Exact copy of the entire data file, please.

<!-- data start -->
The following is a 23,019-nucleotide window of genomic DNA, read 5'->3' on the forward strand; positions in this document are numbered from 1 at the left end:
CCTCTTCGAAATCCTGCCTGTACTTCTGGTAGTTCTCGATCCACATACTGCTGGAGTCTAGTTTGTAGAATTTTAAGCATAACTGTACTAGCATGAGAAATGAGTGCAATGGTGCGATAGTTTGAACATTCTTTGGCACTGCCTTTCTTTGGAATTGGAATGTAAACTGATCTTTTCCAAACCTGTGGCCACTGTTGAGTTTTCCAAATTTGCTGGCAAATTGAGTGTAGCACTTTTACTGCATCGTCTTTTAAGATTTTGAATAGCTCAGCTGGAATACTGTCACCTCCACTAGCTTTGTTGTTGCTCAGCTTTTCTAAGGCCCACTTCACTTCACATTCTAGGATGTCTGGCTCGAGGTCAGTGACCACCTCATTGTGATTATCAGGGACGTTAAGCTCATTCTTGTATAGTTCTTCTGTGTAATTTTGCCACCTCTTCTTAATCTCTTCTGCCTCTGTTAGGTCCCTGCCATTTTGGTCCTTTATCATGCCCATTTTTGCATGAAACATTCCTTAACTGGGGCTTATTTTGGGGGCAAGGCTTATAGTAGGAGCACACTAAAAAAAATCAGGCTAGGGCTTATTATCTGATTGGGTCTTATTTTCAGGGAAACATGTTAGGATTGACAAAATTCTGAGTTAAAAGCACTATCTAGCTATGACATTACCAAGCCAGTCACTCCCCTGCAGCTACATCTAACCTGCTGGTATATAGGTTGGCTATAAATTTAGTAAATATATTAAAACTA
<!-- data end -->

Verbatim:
The following is a 23,019-nucleotide window of genomic DNA, read 5'->3' on the forward strand; positions in this document are numbered from 1 at the left end:
CCTCTTCGAAATCCTGCCTGTACTTCTGGTAGTTCTCGATCCACATACTGCTGGAGTCTAGTTTGTAGAATTTTAAGCATAACTGTACTAGCATGAGAAATGAGTGCAATGGTGCGATAGTTTGAACATTCTTTGGCACTGCCTTTCTTTGGAATTGGAATGTAAACTGATCTTTTCCAAACCTGTGGCCACTGTTGAGTTTTCCAAATTTGCTGGCAAATTGAGTGTAGCACTTTTACTGCATCGTCTTTTAAGATTTTGAATAGCTCAGCTGGAATACTGTCACCTCCACTAGCTTTGTTGTTGCTCAGCTTTTCTAAGGCCCACTTCACTTCACATTCTAGGATGTCTGGCTCGAGGTCAGTGACCACCTCATTGTGATTATCAGGGACGTTAAGCTCATTCTTGTATAGTTCTTCTGTGTAATTTTGCCACCTCTTCTTAATCTCTTCTGCCTCTGTTAGGTCCCTGCCATTTTGGTCCTTTATCATGCCCATTTTTGCATGAAACATTCCTTAACTGGGGCTTATTTTGGGGGCAAGGCTTATAGTAGGAGCACACTAAAAAAAATCAGGCTAGGGCTTATTATCTGATTGGGTCTTATTTTCAGGGAAACATGTTAGGATTGACAAAATTCTGAGTTAAAAGCACTATCTAGCTATGACATTACCAAGCCAGTCACTCCCCTGCAGCTACATCTAACCTGCTGGTATATAGGTTGGCTATAAATTTAGTAAATATATTAAAACTA